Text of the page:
Latest posts by Rory McCartney (see all)
- Sunnyboys: A Classic Aussie Band Returning To Canberra For The First Time Since 1983 - January 24, 2018
- From Times Square To Canberra: Legendary Singer Songwriter Eleanor McEvoy Returns To The Capital - January 16, 2018
- We Wish You A Kransky Christmas: The Kransky Sisters Are Delivering Laughs This Holiday Season - November 8, 2017
The KRANSKY SISTERS are an award-winning musical comedy trio created, written and performed by Annie Lee, Christine Johnston and Carolyn Johns. Characters Mourne, Eve and Dawn Kransky hail from the little town of Esk in the wilds of Queensland, where time, social customs and technology have advanced at a slower pace than most of modern Australia.
Having previously toured Canberra with their show Piece of Cake, they are back with a Christmas show featuring tall tales of their town and travels, and their reinterpretations of popular songs. I spoke to Annie Lee who plays Mourne in the trio, on Melbourne Cup Day. Asked if they were doing anything special for Cup Day, Mourne said, “We thought that we’d ride on some Shetland Ponies, just to get in on the action. Mrs Boyle’s son is coming, and he’s going to bet on us.”
“Don’t tell anybody, but I go around the supermarkets and crush [Easter eggs] with my fingers. I love the sound it makes.”
Kransky family secrets about Christmas festivities and stories of past celebrations will be revealed in the new show. Mourne said that the sisters never used to look forward to Christmas much, as they only spent it by themselves.
“It was a bit flat and lonely, but now we’ve got our Christmas show and we can go and share it with people.” They had simple times, making treats and popping crackers. Mourne especially liked the Chinese ones with a thought for the day.
“You know, turn around twice and you’ll turn into a rabbit, things like that.” They play I Spy around the house too. “Dawn is useless at I Spy. She doesn’t speak since her mother left, but she points, which gives it all away.”
The sisters are not bothered by the extreme commercialisation of Christmas: “We don’t mind them as we don’t go shopping very much.” Their main interest is snapping up years’ supplies of reduced price puddings, after Christmas. Mourne looks forward to Easter more. “They have all those chocolate eggs, and I like to pop them. Don’t tell anybody, but I go around the supermarkets and crush them with my fingers. I love the sound it makes.”
There is a strong musical aspect to the show too. “Lots of songs which we’ve learned for the lovely people, from our wireless at home, including some modern songs.” The setlist includes material from artists as diverse as Daft Punk, ABBA, The Carpenters, Nana Mouskouri and even Sia. As Mourne says, “Now you Sia, now you don’t.” Gotye makes an appearance too.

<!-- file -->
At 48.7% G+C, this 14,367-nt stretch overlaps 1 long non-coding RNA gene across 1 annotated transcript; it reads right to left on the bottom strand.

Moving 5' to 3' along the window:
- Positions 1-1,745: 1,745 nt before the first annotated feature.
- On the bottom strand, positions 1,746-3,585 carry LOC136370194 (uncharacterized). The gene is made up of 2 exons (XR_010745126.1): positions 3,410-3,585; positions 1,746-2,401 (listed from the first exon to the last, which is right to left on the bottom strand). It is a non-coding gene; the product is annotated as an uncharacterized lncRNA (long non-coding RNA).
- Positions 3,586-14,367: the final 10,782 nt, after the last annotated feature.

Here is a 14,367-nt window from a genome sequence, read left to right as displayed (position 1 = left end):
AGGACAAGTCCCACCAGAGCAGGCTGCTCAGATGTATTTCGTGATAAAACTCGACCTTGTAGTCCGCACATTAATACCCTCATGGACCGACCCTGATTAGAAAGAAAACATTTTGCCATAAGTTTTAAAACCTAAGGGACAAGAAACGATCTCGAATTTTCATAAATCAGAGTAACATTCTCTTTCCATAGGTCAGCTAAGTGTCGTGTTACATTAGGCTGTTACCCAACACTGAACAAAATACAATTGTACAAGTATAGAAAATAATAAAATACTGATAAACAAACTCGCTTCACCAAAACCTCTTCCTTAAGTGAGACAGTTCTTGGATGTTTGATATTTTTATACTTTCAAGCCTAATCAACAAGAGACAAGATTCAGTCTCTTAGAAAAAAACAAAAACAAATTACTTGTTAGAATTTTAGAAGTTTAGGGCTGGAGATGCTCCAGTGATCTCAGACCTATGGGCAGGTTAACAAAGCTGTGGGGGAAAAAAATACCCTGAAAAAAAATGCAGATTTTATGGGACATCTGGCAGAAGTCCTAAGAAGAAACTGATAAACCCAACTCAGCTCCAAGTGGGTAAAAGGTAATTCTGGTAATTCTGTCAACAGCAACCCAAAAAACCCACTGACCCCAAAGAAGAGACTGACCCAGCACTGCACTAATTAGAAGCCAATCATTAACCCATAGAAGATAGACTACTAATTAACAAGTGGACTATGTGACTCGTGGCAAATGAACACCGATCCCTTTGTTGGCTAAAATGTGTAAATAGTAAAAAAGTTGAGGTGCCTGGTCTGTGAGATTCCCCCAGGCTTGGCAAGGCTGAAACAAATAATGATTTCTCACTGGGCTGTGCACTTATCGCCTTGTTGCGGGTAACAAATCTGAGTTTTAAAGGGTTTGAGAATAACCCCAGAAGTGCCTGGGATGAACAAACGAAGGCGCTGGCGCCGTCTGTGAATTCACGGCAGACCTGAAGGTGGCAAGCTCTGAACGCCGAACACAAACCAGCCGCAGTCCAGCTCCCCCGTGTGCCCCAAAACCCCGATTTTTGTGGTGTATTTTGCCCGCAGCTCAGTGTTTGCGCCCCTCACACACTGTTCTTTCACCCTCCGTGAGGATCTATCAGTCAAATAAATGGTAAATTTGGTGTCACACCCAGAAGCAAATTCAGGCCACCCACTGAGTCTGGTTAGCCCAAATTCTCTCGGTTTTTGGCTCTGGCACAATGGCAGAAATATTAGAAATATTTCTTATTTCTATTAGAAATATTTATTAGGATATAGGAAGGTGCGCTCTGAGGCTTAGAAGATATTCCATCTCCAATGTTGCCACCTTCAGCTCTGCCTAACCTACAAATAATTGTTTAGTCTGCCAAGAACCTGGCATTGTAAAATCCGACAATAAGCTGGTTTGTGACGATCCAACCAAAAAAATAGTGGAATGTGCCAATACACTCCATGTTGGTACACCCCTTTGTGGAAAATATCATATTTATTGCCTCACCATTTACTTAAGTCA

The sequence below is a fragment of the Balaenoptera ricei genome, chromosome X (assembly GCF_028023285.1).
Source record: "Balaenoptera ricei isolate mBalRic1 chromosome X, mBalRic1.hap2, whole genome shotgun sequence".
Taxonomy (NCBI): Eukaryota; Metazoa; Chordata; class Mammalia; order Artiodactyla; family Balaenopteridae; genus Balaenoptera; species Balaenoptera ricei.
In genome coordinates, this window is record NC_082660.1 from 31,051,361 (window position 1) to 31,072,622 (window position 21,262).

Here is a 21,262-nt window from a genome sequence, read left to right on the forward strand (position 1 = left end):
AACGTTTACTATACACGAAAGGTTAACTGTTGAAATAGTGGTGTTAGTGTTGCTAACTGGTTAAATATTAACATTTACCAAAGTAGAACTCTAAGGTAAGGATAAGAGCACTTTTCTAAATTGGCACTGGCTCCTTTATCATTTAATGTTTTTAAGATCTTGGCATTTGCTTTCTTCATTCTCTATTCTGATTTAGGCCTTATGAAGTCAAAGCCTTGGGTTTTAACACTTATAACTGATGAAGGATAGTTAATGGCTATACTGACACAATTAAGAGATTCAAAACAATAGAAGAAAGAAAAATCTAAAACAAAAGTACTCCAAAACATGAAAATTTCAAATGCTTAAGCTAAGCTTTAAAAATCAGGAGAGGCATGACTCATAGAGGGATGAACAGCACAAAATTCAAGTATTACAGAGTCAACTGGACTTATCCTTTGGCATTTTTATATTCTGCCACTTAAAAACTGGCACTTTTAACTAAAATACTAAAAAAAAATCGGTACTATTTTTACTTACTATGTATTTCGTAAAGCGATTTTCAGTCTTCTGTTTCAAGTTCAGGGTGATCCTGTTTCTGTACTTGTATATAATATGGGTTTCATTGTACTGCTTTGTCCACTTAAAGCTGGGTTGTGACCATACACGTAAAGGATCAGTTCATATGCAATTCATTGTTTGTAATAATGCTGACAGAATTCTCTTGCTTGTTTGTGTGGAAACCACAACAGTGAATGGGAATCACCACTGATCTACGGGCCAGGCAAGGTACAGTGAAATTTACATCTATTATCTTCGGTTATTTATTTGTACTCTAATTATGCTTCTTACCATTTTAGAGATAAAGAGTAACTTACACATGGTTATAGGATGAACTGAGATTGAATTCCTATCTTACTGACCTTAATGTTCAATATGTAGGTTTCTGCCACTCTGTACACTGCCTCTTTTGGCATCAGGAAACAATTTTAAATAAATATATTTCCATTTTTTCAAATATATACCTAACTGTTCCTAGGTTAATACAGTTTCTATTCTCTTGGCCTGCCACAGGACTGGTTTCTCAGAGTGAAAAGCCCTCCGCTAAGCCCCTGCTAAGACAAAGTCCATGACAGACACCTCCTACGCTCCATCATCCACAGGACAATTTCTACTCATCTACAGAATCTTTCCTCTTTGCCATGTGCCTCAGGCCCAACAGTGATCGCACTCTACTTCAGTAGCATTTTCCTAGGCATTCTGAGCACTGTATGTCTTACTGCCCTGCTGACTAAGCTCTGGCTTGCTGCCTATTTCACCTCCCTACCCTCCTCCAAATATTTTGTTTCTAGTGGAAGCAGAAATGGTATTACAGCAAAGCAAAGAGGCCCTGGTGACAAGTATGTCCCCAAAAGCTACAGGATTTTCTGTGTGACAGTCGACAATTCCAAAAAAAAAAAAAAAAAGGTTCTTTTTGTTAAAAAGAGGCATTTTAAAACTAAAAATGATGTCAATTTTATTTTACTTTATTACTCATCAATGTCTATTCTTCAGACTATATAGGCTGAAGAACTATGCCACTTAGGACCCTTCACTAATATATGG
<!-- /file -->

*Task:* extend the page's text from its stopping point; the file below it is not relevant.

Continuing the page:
“My uncle used to have a goitre, but you don’t spell it like that. There’s also one by the man who dances like a horse. We don’t like to say the name, it’s a surprise.” The sisters saw the ‘horse dance’ on a neighbour’s television as they have never had one of their own.
“Our mother forbade it in the house. Mother said it was evil.” There will be songs by Santa too, although the sisters find some of those quite scary. “You’ve got to be careful, you know. Santa is always watching us.” Asked about whether there will be any dancing Mourne said, “We will be doing a little bit of dancing, because Christmas time is a time to move one’s body, to music.”
Mourne plays the guitar, donated by a neighbour, as her main instrument. “He was staring through the windows a lot, across the road, for many years. He finally gave me a broken-up guitar, so he was obviously just looking for the moment when he could give it to me.”
The sisters like to use domestic objects for musical accompaniment, with Mourne playing the rice shaker and cheese grater, and Eve playing the toilet brush and musical saw. I asked if it was hard to keep up with popular music using the old wireless, now that a lot of music is distributed digitally.
“We’ve caught on to the modern stations, but our wireless had a mind of its own. It moves around all over the shop, from one station to another. We’re just learning one song and it will switch to another station, you know, and it makes it hard when we’re learning a song.” Sometime the sisters only hear part of the lyrics, and have to make up the rest of them.
The sisters traditionally wear their black and white ensemble for their shows. Even though it is Christmas, they are unlikely to be wearing anything more festive. “I don’t know about these modern clothes. There’s no material in them and short skirts cost the same as ours do, so I don’t see the point in changing our fashions.” They will, however, compromise by wearing a Christmas bow. Also, they do not want to change outfits and confuse their fans, as some audience members like to attend, dressed in the same style as the sisters.
The Kranskys are looking forward to another Canberra visit. “I like the round, circular streets. We get lost in the Morris sometimes, and end up turning around in circles for a long time.”
THE KRANSKY SISTERS will put a completely different spin on the festive season at The Playhouse at 8pm on Wednesday December 13. Tickets $55 + bf at canberratheatrecentre.com.au.